Estimated read time: 5-6 minutes
This archived news story is available only for your personal, non-commercial use. Information in the story may be outdated or superseded by additional information. Reading or replaying the story in its archived form does not constitute a republication of the story.
LAS VEGAS — CES, one of the world's biggest tech trade shows, kicked off Wednesday in Las Vegas with its first in-person event since the start of the pandemic. While the conference may look a little different in 2022, it's still showcasing the familiar mix of innovative and wacky products that make an appearance year after year.
Beyond the laptops, tablets and smartphones, the event will feature a number of oddball gadgets, including dehumidifying earbuds (yes, you read that right), smart light bulbs that monitor your sleep and even smart bath technology that lets a bathtub fill itself.
Here's a look at some of the buzziest products to watch for at CES 2022, based on company announcements and a press day on Tuesday.
Samsung Galaxy S21 FE smartphone
Samsung's new Galaxy S21 FE 5G smartphone — FE stands for "fan edition" — borrows some of the best features from its existing S21 line and packages it into a more affordable device. The smartphone, which starts at $699 and is available on Jan. 11, costs $100 less than last year's S21 for the same processors, refresh rates and triple camera system. With a 6.4-inch Dynamic AMOLED display, it's slightly larger than the S21 and comes with an aluminum frame, a slight camera bump from the phone's edge and a fingerprint scanner. It may not be as flashy as the S21, but the cheaper price and different colors — olive, lavender, white or silver — could make it a compelling alternative.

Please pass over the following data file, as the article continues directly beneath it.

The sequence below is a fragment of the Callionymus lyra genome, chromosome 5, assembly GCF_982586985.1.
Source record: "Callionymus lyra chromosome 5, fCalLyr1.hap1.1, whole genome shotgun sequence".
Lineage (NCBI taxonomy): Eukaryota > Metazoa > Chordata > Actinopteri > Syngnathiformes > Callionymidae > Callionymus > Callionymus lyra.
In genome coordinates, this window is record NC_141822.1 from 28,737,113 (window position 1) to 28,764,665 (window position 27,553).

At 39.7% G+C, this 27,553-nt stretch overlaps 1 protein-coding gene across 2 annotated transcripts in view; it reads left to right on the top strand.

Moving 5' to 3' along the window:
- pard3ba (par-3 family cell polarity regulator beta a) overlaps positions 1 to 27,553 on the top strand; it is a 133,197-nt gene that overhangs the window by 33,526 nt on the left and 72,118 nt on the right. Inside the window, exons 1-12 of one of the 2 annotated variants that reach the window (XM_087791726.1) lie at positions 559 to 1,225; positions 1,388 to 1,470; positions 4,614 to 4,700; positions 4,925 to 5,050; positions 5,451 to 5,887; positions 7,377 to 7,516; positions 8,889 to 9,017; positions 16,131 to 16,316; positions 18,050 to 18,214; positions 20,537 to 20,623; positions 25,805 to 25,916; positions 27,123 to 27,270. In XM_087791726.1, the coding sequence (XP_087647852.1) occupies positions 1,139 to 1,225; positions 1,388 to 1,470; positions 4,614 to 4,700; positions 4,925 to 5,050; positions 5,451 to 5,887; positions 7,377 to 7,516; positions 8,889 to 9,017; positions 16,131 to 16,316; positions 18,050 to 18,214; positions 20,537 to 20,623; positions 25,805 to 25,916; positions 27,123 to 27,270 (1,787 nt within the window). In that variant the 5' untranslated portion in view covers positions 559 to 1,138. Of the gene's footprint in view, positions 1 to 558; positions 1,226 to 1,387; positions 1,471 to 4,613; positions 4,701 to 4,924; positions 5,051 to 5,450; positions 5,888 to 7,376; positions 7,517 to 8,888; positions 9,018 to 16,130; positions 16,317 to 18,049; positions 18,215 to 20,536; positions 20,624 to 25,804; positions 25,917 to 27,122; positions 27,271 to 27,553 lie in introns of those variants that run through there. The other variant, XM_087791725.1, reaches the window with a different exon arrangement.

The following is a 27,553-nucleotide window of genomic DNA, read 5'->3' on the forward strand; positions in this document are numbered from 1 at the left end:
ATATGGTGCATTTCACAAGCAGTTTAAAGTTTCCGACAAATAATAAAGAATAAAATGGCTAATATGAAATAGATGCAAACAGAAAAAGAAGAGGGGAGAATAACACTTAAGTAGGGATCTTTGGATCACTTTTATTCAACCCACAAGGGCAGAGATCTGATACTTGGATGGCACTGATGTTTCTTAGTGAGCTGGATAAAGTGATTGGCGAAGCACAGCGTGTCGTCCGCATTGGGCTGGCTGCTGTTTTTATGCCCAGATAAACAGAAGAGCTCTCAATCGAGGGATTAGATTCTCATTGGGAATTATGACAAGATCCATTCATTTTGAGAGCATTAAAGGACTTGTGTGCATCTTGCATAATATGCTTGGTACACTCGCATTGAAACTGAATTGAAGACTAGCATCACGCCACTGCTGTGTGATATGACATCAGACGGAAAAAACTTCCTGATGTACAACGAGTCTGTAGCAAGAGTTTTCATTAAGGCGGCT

Dell's Alienware flexible gaming setup
Alienware, Dell's gaming hardware division, showed off a gaming setup called Concept Nyx that would allow you to seamlessly switch from playing a game on a PC in the bedroom to playing on a TV screen in the living room, picking up right where a gamer left off using a single controller. The system, currently still in the prototype stage, would rely on edge computing, which could also mean higher bandwidth and fewer lags when they're playing.